This learns to read using a standard dataset of hand-written digits, then reads all the digits in that set a hundred times over, then shows you what mistakes it’s made.
MacBook-Air:AI stuff kitsune$ python digits.py Time spent learning: 0:00:00.225301 Number of digits being read: 17900 Time spent reading: 0:00:02.700562 Target: 3 prediction:  Target: 3 prediction:  Target: 3 prediction:  Target: 3 prediction:  Target: 9 prediction:  Target: 9 prediction:  MacBook-Air:AI stuff kitsune$
0.225 seconds to learn to read, from scratch; then it reads just over 6,629 digits per second. This is comparable with both the speed of a human blink (0.1-0.4 seconds) and also with many of the claims* I’ve seen about human visual processing time, from retina to recognising text.
The A.I. is not reading perfectly, but looking at the mistakes it does make, several of them are forgivable even for a human. They are hand-written digits, and some of them look, even to me, more like the number the A.I. saw than the number that was supposed to be there — indeed, the human error rate for similar examples is 2.5%, while this particular A.I. has an error rate of 3.35%.
* I refuse to assert those claims are entirely correct, because I don’t have any formal qualification in that area, but I do have experience of people saying rubbish about my area of expertise — hence this blog post. I don’t intend to make the same mistake.
Lots of people block them because they’re really really annoying. (Also a major security risk that slows down your browsing experience, but I doubt that’s the main reason.)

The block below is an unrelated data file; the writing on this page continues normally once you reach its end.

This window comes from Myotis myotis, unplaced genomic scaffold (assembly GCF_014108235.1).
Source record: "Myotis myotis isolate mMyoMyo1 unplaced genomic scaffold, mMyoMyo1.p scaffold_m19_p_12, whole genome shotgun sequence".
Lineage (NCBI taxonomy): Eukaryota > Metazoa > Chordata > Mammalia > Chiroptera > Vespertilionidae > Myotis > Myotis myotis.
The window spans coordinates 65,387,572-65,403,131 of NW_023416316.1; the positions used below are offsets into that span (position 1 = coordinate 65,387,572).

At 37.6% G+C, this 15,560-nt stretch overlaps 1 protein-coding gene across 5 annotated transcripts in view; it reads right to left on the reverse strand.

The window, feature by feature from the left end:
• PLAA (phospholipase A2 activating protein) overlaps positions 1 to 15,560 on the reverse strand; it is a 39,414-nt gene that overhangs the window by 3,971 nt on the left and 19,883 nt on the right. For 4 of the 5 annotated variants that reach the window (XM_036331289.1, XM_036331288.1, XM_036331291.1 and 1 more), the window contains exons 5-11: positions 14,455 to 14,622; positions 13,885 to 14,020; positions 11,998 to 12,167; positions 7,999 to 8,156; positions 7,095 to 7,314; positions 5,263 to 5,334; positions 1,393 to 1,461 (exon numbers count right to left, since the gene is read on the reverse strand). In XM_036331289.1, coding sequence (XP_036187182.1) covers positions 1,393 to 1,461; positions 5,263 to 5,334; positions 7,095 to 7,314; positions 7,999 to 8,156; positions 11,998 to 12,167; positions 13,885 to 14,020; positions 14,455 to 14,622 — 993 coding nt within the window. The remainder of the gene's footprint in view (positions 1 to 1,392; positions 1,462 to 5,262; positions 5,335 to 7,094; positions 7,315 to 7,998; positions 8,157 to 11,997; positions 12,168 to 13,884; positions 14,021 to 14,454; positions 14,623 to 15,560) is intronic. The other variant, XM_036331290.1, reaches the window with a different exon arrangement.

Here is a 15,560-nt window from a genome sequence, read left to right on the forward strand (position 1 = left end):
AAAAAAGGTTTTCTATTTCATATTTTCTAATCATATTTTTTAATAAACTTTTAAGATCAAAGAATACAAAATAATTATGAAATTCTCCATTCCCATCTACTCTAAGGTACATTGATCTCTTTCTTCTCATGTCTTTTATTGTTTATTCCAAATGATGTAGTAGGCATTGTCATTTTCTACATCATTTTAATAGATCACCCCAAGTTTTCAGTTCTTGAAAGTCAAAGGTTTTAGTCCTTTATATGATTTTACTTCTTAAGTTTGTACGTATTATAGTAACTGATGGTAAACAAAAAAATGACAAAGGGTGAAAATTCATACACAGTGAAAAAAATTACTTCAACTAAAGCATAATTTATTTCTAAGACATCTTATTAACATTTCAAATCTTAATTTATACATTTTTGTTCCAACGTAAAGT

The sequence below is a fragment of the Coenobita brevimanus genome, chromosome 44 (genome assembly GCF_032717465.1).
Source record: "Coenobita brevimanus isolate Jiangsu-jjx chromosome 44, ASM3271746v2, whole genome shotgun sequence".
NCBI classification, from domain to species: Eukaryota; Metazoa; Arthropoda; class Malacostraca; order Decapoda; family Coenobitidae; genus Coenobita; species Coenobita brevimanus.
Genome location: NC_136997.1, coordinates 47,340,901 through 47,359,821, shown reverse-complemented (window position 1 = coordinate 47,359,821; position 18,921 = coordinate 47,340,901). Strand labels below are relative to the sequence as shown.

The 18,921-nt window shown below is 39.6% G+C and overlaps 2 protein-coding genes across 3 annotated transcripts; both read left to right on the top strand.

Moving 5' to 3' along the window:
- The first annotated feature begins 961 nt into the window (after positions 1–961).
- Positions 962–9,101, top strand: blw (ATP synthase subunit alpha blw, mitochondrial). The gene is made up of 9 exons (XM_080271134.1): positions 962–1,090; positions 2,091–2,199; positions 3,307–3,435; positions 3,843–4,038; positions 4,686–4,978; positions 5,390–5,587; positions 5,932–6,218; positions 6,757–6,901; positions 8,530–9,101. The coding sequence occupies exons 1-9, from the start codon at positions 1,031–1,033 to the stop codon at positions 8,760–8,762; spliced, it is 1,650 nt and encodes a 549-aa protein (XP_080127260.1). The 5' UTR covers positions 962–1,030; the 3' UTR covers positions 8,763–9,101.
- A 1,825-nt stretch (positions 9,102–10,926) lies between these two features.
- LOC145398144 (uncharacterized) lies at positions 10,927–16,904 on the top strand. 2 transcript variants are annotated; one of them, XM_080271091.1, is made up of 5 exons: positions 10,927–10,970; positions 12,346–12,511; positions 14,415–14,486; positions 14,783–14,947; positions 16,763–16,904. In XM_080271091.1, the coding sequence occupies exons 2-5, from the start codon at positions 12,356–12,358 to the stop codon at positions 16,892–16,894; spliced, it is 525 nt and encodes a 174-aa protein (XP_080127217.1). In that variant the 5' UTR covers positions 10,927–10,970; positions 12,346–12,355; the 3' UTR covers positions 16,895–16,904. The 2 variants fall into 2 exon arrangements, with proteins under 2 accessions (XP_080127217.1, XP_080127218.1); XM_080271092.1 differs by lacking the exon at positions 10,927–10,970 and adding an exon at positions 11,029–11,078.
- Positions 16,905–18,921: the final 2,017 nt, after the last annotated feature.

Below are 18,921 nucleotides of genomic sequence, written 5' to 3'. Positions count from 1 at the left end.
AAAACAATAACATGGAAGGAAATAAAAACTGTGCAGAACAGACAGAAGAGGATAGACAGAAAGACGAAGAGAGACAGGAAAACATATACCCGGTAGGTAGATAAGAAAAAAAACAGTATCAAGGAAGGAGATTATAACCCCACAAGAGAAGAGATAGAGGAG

Because adverts are executable (who thought that was a good idea?), they also get used for cryptocurrency mining. Really inefficient cryptocurrency mining, but still.
Because they cost money, there is a financial incentive to systematically defraud advertisers by showing lots of real, paid-for, adverts to lots of fake users. (See also: adverts are executable. Can one advert download ten more? Even sneakily in the background will do, the user doesn’t need to see them.)
Because of the faked consumption (amongst other reasons), advertisers don’t get good value for money, lowering demand; because of lowered demand, websites get less money than they would under an efficient system; because of something which seems analogous to hyperinflation (but affecting the supply of spaces in which to advertise rather than the supply of money), websites are crowded with adverts; because of the excess of adverts, lots of people block them.
What if there was a better way?
Cut out the middle man, explicitly fund your website with your own cryptocurrency mining? Users see no adverts, don’t have their attention syphoned away.
Challenge: the problem I’m calling hyperinflation of attention (probably inaccurately, but it’s a good metaphor) would still apply with cryptocurrency mining resource supply. This is already a separate problem with cryptocurrency mining — way too many people are spending way too many resources on something which is only counting and storing value but without fundamentally adding value to the system.